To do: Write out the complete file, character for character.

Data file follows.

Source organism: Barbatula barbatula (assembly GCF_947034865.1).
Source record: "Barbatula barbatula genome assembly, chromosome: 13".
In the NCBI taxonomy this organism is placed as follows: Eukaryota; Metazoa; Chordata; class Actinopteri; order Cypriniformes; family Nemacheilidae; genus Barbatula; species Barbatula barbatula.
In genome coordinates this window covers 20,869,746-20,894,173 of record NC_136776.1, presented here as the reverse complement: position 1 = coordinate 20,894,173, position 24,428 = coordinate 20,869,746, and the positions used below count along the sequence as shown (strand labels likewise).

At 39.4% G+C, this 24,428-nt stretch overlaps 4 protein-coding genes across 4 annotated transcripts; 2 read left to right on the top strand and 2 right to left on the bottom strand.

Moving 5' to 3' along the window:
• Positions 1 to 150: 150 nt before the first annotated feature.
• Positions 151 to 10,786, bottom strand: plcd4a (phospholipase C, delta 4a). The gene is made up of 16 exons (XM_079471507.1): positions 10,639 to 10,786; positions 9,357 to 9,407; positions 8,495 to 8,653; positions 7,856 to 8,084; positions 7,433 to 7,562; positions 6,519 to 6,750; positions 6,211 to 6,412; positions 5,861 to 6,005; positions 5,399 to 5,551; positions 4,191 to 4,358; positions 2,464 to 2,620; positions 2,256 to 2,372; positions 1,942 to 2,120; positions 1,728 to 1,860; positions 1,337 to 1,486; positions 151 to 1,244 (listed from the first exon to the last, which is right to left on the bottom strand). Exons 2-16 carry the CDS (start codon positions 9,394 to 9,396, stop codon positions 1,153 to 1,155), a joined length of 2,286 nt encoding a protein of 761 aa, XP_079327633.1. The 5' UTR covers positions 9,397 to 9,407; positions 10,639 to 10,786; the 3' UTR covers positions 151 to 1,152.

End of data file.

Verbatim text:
Source organism: Barbatula barbatula (assembly GCF_947034865.1).
Source record: "Barbatula barbatula genome assembly, chromosome: 13".
In the NCBI taxonomy this organism is placed as follows: Eukaryota; Metazoa; Chordata; class Actinopteri; order Cypriniformes; family Nemacheilidae; genus Barbatula; species Barbatula barbatula.
In genome coordinates this window covers 20,869,746-20,894,173 of record NC_136776.1, presented here as the reverse complement: position 1 = coordinate 20,894,173, position 24,428 = coordinate 20,869,746, and the positions used below count along the sequence as shown (strand labels likewise).

At 39.4% G+C, this 24,428-nt stretch overlaps 4 protein-coding genes across 4 annotated transcripts; 2 read left to right on the top strand and 2 right to left on the bottom strand.

Moving 5' to 3' along the window:
• Positions 1 to 150: 150 nt before the first annotated feature.
• Positions 151 to 10,786, bottom strand: plcd4a (phospholipase C, delta 4a). The gene is made up of 16 exons (XM_079471507.1): positions 10,639 to 10,786; positions 9,357 to 9,407; positions 8,495 to 8,653; positions 7,856 to 8,084; positions 7,433 to 7,562; positions 6,519 to 6,750; positions 6,211 to 6,412; positions 5,861 to 6,005; positions 5,399 to 5,551; positions 4,191 to 4,358; positions 2,464 to 2,620; positions 2,256 to 2,372; positions 1,942 to 2,120; positions 1,728 to 1,860; positions 1,337 to 1,486; positions 151 to 1,244 (listed from the first exon to the last, which is right to left on the bottom strand). Exons 2-16 carry the CDS (start codon positions 9,394 to 9,396, stop codon positions 1,153 to 1,155), a joined length of 2,286 nt encoding a protein of 761 aa, XP_079327633.1. The 5' UTR covers positions 9,397 to 9,407; positions 10,639 to 10,786; the 3' UTR covers positions 151 to 1,152.